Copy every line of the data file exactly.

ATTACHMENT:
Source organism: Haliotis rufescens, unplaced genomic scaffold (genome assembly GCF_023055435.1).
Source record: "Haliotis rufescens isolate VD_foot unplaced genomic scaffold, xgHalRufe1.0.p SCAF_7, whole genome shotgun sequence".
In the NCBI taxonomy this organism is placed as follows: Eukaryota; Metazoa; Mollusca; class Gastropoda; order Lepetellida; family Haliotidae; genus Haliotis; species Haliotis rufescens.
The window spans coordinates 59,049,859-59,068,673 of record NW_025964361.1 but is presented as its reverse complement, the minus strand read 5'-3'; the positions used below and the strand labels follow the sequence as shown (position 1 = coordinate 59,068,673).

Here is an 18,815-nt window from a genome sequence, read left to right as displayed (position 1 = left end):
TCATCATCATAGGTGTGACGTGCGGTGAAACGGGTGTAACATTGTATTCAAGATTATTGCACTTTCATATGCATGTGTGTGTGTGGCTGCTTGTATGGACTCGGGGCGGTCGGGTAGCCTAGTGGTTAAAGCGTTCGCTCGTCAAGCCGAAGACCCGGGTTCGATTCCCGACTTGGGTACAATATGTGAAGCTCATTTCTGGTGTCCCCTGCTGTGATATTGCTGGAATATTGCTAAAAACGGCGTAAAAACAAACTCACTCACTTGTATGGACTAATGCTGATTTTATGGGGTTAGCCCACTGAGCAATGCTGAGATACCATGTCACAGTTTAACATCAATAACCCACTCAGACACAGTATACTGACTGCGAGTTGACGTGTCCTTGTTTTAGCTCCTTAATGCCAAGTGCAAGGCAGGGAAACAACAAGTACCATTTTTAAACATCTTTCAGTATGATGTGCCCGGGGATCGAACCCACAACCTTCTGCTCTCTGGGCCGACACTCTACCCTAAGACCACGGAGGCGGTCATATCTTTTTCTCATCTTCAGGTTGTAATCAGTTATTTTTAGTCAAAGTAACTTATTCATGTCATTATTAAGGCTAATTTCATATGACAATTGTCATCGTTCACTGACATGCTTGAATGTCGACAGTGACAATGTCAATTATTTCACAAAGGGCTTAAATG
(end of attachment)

Source organism: Haliotis rufescens, unplaced genomic scaffold (genome assembly GCF_023055435.1).
Source record: "Haliotis rufescens isolate VD_foot unplaced genomic scaffold, xgHalRufe1.0.p SCAF_7, whole genome shotgun sequence".
In the NCBI taxonomy this organism is placed as follows: Eukaryota; Metazoa; Mollusca; class Gastropoda; order Lepetellida; family Haliotidae; genus Haliotis; species Haliotis rufescens.
The window spans coordinates 59,049,859-59,068,673 of record NW_025964361.1 but is presented as its reverse complement, the minus strand read 5'-3'; the positions used below and the strand labels follow the sequence as shown (position 1 = coordinate 59,068,673).

Here is an 18,815-nt window from a genome sequence, read left to right as displayed (position 1 = left end):
TCATCATCATAGGTGTGACGTGCGGTGAAACGGGTGTAACATTGTATTCAAGATTATTGCACTTTCATATGCATGTGTGTGTGTGGCTGCTTGTATGGACTCGGGGCGGTCGGGTAGCCTAGTGGTTAAAGCGTTCGCTCGTCAAGCCGAAGACCCGGGTTCGATTCCCGACTTGGGTACAATATGTGAAGCTCATTTCTGGTGTCCCCTGCTGTGATATTGCTGGAATATTGCTAAAAACGGCGTAAAAACAAACTCACTCACTTGTATGGACTAATGCTGATTTTATGGGGTTAGCCCACTGAGCAATGCTGAGATACCATGTCACAGTTTAACATCAATAACCCACTCAGACACAGTATACTGACTGCGAGTTGACGTGTCCTTGTTTTAGCTCCTTAATGCCAAGTGCAAGGCAGGGAAACAACAAGTACCATTTTTAAACATCTTTCAGTATGATGTGCCCGGGGATCGAACCCACAACCTTCTGCTCTCTGGGCCGACACTCTACCCTAAGACCACGGAGGCGGTCATATCTTTTTCTCATCTTCAGGTTGTAATCAGTTATTTTTAGTCAAAGTAACTTATTCATGTCATTATTAAGGCTAATTTCATATGACAATTGTCATCGTTCACTGACATGCTTGAATGTCGACAGTGACAATGTCAATTATTTCACAAAGGGCTTAAATG